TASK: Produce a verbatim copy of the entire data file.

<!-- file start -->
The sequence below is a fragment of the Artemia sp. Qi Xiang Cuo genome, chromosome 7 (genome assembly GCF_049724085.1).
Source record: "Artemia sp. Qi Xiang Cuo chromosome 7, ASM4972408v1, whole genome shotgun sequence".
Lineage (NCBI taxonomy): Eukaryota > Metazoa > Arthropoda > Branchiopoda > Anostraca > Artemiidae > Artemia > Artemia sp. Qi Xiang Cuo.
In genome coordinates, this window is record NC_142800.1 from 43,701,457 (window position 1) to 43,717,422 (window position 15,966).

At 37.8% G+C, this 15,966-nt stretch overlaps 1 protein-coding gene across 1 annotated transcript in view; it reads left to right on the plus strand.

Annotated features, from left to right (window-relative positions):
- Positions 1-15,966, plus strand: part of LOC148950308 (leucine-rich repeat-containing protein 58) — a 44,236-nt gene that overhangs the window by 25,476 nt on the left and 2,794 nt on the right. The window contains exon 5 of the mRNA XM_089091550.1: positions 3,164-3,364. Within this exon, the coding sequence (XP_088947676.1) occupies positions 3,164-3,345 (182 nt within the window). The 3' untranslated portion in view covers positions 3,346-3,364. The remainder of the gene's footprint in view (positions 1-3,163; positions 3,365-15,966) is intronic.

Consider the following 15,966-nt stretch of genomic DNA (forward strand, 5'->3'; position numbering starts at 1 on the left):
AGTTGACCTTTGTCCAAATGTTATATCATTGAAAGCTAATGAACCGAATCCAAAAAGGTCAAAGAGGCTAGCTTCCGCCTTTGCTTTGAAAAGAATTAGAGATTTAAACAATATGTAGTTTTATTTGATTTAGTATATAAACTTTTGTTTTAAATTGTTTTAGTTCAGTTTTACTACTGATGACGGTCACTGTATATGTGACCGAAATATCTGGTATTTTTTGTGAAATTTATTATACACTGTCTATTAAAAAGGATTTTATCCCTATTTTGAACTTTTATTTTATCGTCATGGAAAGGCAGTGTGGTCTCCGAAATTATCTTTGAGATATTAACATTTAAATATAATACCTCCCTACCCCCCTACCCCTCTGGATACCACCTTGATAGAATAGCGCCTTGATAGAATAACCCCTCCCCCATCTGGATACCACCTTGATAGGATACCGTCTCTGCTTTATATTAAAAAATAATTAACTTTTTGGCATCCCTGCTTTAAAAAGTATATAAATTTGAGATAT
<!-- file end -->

The sequence below is a fragment of the Artemia sp. Qi Xiang Cuo genome, chromosome 7 (genome assembly GCF_049724085.1).
Source record: "Artemia sp. Qi Xiang Cuo chromosome 7, ASM4972408v1, whole genome shotgun sequence".
Lineage (NCBI taxonomy): Eukaryota > Metazoa > Arthropoda > Branchiopoda > Anostraca > Artemiidae > Artemia > Artemia sp. Qi Xiang Cuo.
In genome coordinates, this window is record NC_142800.1 from 43,701,457 (window position 1) to 43,717,422 (window position 15,966).

At 37.8% G+C, this 15,966-nt stretch overlaps 1 protein-coding gene across 1 annotated transcript in view; it reads left to right on the plus strand.

Annotated features, from left to right (window-relative positions):
- Positions 1-15,966, plus strand: part of LOC148950308 (leucine-rich repeat-containing protein 58) — a 44,236-nt gene that overhangs the window by 25,476 nt on the left and 2,794 nt on the right. The window contains exon 5 of the mRNA XM_089091550.1: positions 3,164-3,364. Within this exon, the coding sequence (XP_088947676.1) occupies positions 3,164-3,345 (182 nt within the window). The 3' untranslated portion in view covers positions 3,346-3,364. The remainder of the gene's footprint in view (positions 1-3,163; positions 3,365-15,966) is intronic.

Consider the following 15,966-nt stretch of genomic DNA (forward strand, 5'->3'; position numbering starts at 1 on the left):
AGTTGACCTTTGTCCAAATGTTATATCATTGAAAGCTAATGAACCGAATCCAAAAAGGTCAAAGAGGCTAGCTTCCGCCTTTGCTTTGAAAAGAATTAGAGATTTAAACAATATGTAGTTTTATTTGATTTAGTATATAAACTTTTGTTTTAAATTGTTTTAGTTCAGTTTTACTACTGATGACGGTCACTGTATATGTGACCGAAATATCTGGTATTTTTTGTGAAATTTATTATACACTGTCTATTAAAAAGGATTTTATCCCTATTTTGAACTTTTATTTTATCGTCATGGAAAGGCAGTGTGGTCTCCGAAATTATCTTTGAGATATTAACATTTAAATATAATACCTCCCTACCCCCCTACCCCTCTGGATACCACCTTGATAGAATAGCGCCTTGATAGAATAACCCCTCCCCCATCTGGATACCACCTTGATAGGATACCGTCTCTGCTTTATATTAAAAAATAATTAACTTTTTGGCATCCCTGCTTTAAAAAGTATATAAATTTGAGATAT